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Page last updated at 09:19 GMT, Friday, 16 April 2010 10:19 UK

Thai police action at red-shirt protest hotel fails

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A red-shirt leader uses a cable to climb down from the hotel

Thai security forces have tried but failed to arrest several red-shirt anti-government protest leaders.

Deputy Prime Minister Suthep Thaugsuban had said the police were there to catch "terrorists" - the government's word for an alleged protest hard core.

But one leader was filmed climbing down a cable while two others also escaped.

It remains unclear how the government intends to handle the protests - now in their fifth week; protesters are demanding new elections.

"It is an unsuccessful operation, but we will continue further operations," government spokesman Panitan Wattanayagorn told reporters. "We have to wait for reports from the operation team."

Earlier reports of several policemen "taken hostage" remained unconfirmed.

'Terrorists'

Mr Suthep, who is in charge of security, had earlier said the red-shirt leaders would be detained.

"The government's special team is surrounding the SC Park hotel where we have learned that there are terrorists and some of their leaders hiding," he said.

ANALYSIS
Rachel Harvey
By Rachel Harvey, BBC News, Bangkok

It is fair to say that the rhetoric we are hearing on both sides is hardening. It seems as if there is very little room now for a negotiated settlement, though that is what the more moderate voices are calling for.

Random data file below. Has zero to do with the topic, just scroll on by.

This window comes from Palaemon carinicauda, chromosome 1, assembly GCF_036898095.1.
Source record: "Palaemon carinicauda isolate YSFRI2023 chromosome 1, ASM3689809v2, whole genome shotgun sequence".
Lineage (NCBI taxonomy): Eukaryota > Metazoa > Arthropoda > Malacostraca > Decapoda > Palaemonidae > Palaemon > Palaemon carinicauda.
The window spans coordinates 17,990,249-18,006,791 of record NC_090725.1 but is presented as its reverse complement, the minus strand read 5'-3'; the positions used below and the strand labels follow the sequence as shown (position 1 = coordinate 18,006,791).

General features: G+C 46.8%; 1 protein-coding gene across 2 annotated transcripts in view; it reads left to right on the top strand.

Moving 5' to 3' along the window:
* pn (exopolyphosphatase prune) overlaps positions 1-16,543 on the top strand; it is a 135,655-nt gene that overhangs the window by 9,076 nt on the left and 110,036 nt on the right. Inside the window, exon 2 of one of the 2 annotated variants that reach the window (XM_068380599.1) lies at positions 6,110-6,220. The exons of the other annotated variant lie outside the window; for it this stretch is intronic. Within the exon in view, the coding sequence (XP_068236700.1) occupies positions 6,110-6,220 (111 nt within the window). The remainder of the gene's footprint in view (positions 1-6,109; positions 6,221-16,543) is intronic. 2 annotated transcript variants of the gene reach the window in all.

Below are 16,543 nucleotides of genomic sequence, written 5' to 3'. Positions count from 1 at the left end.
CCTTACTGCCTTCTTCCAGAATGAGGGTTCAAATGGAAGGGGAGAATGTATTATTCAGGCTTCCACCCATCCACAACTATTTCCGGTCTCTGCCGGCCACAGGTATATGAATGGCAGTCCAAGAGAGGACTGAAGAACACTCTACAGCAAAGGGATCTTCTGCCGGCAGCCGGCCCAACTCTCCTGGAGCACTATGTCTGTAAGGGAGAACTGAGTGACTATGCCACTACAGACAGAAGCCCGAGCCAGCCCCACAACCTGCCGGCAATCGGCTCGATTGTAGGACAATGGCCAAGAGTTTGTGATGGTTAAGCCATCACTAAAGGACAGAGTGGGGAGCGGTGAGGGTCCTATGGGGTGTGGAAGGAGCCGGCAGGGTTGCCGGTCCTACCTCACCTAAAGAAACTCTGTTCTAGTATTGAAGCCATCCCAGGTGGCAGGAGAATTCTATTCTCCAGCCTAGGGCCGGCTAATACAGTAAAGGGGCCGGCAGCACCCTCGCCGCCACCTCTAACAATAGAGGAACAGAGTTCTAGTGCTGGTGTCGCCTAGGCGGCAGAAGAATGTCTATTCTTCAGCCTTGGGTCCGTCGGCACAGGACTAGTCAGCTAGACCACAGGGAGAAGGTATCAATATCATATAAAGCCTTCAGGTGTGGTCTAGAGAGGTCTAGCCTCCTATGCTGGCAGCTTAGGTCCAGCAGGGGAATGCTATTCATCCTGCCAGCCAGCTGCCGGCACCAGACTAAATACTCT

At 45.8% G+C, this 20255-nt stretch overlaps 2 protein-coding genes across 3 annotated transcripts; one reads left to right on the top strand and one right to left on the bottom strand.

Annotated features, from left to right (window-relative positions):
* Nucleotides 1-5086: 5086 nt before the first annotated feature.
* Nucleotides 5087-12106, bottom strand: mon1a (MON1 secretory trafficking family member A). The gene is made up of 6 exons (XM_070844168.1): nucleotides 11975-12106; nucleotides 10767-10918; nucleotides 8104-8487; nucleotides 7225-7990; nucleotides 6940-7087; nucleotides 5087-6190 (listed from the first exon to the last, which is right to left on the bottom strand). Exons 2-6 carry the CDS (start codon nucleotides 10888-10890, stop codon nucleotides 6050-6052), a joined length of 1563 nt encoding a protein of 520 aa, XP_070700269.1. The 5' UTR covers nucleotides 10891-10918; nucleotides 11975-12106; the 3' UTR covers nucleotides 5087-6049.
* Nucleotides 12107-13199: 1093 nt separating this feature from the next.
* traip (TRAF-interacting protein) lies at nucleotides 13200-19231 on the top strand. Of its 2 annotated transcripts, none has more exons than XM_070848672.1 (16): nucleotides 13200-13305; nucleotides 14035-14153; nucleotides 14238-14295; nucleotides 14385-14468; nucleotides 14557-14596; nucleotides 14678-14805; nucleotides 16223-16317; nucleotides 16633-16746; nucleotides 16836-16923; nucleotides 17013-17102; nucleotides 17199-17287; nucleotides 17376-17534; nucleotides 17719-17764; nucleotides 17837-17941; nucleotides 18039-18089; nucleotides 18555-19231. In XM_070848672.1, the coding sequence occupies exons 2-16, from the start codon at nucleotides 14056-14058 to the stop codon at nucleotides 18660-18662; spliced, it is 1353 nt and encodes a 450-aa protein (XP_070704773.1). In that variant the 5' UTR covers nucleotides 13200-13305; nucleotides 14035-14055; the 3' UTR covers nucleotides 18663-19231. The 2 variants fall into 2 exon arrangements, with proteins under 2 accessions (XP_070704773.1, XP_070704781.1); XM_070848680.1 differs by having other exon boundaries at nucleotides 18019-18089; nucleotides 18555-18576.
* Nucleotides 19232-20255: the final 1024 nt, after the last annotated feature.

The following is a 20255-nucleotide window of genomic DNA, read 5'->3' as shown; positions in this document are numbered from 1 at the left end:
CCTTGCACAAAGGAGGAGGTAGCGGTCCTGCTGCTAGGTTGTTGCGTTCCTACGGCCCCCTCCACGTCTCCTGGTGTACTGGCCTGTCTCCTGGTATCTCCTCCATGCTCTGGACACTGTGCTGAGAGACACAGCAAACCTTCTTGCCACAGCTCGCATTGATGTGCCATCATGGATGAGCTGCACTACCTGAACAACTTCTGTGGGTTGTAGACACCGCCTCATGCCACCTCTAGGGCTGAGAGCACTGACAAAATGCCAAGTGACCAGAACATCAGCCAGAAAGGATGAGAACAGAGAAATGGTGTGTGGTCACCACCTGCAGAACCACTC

But even the government now is talking about "action against terrorists" and calling on those who it describes as innocent demonstrators to separate themselves from the "terrorists" so as not, in the government's words, to be used as human shields.

One protest leader, Arisman Pongruanrong, scaled down the hotel facade into a waiting crowd of red-shirt supporters who then helped him into a car and drove away.

His escape and that of two others was described by observers as a major embarrassment to the government, which is already smarting from its inability to clear the protesters from the city last weekend.

That attempted crackdown left at least 23 people dead and more than 800 injured, many of them members of the security forces.

The government's warnings appear to be intensifying however.

Speaking on national television, Mr Suthep urged "innocent" protesters to leave the anti-government rally site in Bangkok's commercial district.

"Innocent people should leave the protests because the authorities have to take decisive measures against terrorists," he said.

Downturn

The red-shirts had consolidated their protests camps into one in recent days, citing a fear of another crackdown.

Innocent people should leave the protests because the authorities have to take decisive measures against terrorists
Suthep Thaugsuban,
deputy prime minister

The district is home to major shopping centres, five-star hotels and office buildings, many of which have been closing early, or completely closed, over the past 10 days.

The stock exchange reopened on Friday after a three-day New Year holiday, only to drop 3%. It recorded its first falls in weeks of protests on Monday, after the weekend crackdown.

More protest sympathisers are reported by local media to be heading towards Bangkok from northern provinces.

The protesters are demanding that Prime Minister Abhisit Vejjajiva dissolve parliament and call new elections.

They have rejected the government's latest offer to dissolve parliament in six months.

Mr Abhisit was reported to be planning to speak to the country on Friday but those plans were delayed.

He has rejected calls to step down - and has not made any public statement in several days.



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